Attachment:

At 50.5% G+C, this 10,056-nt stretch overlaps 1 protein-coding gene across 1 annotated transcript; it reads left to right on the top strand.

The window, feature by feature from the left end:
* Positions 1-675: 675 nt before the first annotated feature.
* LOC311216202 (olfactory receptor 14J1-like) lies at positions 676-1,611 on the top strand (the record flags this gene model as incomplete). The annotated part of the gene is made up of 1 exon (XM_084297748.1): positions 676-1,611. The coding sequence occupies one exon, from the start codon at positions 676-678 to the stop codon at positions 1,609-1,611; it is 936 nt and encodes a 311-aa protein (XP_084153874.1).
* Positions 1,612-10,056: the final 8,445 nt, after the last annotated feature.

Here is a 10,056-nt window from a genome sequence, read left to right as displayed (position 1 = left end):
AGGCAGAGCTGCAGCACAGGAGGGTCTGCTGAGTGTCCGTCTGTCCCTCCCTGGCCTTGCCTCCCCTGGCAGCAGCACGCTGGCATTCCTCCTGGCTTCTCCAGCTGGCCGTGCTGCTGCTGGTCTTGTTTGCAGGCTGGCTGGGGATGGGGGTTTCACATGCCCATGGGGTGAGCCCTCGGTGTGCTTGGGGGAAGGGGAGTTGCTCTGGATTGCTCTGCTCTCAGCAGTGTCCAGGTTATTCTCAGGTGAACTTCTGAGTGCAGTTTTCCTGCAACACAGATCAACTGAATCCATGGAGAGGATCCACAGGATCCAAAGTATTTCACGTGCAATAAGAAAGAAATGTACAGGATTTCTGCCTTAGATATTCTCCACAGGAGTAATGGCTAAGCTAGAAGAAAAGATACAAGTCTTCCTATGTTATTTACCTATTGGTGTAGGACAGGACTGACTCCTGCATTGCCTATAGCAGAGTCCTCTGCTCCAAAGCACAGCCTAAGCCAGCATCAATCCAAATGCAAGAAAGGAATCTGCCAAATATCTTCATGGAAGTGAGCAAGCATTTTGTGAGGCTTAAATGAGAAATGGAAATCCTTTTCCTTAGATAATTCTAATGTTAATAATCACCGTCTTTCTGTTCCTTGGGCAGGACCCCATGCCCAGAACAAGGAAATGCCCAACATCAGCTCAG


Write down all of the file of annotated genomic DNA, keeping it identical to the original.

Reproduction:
At 50.5% G+C, this 10,056-nt stretch overlaps 1 protein-coding gene across 1 annotated transcript; it reads left to right on the top strand.

The window, feature by feature from the left end:
* Positions 1-675: 675 nt before the first annotated feature.
* LOC311216202 (olfactory receptor 14J1-like) lies at positions 676-1,611 on the top strand (the record flags this gene model as incomplete). The annotated part of the gene is made up of 1 exon (XM_084297748.1): positions 676-1,611. The coding sequence occupies one exon, from the start codon at positions 676-678 to the stop codon at positions 1,609-1,611; it is 936 nt and encodes a 311-aa protein (XP_084153874.1).
* Positions 1,612-10,056: the final 8,445 nt, after the last annotated feature.

Here is a 10,056-nt window from a genome sequence, read left to right as displayed (position 1 = left end):
AGGCAGAGCTGCAGCACAGGAGGGTCTGCTGAGTGTCCGTCTGTCCCTCCCTGGCCTTGCCTCCCCTGGCAGCAGCACGCTGGCATTCCTCCTGGCTTCTCCAGCTGGCCGTGCTGCTGCTGGTCTTGTTTGCAGGCTGGCTGGGGATGGGGGTTTCACATGCCCATGGGGTGAGCCCTCGGTGTGCTTGGGGGAAGGGGAGTTGCTCTGGATTGCTCTGCTCTCAGCAGTGTCCAGGTTATTCTCAGGTGAACTTCTGAGTGCAGTTTTCCTGCAACACAGATCAACTGAATCCATGGAGAGGATCCACAGGATCCAAAGTATTTCACGTGCAATAAGAAAGAAATGTACAGGATTTCTGCCTTAGATATTCTCCACAGGAGTAATGGCTAAGCTAGAAGAAAAGATACAAGTCTTCCTATGTTATTTACCTATTGGTGTAGGACAGGACTGACTCCTGCATTGCCTATAGCAGAGTCCTCTGCTCCAAAGCACAGCCTAAGCCAGCATCAATCCAAATGCAAGAAAGGAATCTGCCAAATATCTTCATGGAAGTGAGCAAGCATTTTGTGAGGCTTAAATGAGAAATGGAAATCCTTTTCCTTAGATAATTCTAATGTTAATAATCACCGTCTTTCTGTTCCTTGGGCAGGACCCCATGCCCAGAACAAGGAAATGCCCAACATCAGCTCAG